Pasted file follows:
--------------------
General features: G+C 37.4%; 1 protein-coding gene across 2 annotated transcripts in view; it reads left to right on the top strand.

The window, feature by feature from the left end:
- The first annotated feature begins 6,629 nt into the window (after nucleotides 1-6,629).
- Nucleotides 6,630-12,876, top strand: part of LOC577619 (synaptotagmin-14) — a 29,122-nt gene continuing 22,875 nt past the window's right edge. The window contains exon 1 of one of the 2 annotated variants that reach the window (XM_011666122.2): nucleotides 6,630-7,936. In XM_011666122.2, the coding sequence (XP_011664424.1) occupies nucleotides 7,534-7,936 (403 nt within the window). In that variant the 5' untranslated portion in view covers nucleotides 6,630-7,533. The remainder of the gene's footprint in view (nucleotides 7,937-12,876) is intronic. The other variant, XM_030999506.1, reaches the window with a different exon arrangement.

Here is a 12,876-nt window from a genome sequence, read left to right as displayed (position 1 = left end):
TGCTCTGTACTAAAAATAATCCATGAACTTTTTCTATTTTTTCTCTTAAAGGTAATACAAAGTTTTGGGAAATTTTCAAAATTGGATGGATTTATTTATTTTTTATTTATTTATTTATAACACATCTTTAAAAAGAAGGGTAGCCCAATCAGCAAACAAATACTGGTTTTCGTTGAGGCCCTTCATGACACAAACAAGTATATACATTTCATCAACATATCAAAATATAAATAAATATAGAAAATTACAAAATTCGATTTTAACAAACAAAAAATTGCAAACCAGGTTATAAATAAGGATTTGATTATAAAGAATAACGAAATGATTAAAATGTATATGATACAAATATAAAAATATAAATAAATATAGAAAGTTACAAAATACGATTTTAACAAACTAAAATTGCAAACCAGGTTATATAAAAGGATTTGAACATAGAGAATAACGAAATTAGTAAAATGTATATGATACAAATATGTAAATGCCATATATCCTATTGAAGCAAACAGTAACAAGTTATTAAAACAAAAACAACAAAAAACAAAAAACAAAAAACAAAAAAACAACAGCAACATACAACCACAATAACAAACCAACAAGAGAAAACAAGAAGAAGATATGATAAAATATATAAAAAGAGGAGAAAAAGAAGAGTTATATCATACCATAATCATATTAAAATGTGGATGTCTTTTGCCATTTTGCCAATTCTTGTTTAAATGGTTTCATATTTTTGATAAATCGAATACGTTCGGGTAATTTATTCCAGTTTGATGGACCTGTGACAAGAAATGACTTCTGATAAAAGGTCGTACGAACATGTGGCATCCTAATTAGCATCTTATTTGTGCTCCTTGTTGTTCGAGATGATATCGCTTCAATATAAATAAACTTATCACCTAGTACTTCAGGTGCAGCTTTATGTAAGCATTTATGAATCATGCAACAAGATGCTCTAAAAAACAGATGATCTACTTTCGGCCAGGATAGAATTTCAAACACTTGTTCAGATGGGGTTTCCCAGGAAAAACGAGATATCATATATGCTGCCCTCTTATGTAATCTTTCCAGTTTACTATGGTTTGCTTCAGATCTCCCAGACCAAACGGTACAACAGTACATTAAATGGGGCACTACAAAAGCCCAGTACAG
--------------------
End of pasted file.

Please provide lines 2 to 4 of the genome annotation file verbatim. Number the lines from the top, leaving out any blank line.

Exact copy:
The window, feature by feature from the left end:
- The first annotated feature begins 6,629 nt into the window (after nucleotides 1-6,629).
- Nucleotides 6,630-12,876, top strand: part of LOC577619 (synaptotagmin-14) — a 29,122-nt gene continuing 22,875 nt past the window's right edge. The window contains exon 1 of one of the 2 annotated variants that reach the window (XM_011666122.2): nucleotides 6,630-7,936. In XM_011666122.2, the coding sequence (XP_011664424.1) occupies nucleotides 7,534-7,936 (403 nt within the window). In that variant the 5' untranslated portion in view covers nucleotides 6,630-7,533. The remainder of the gene's footprint in view (nucleotides 7,937-12,876) is intronic. The other variant, XM_030999506.1, reaches the window with a different exon arrangement.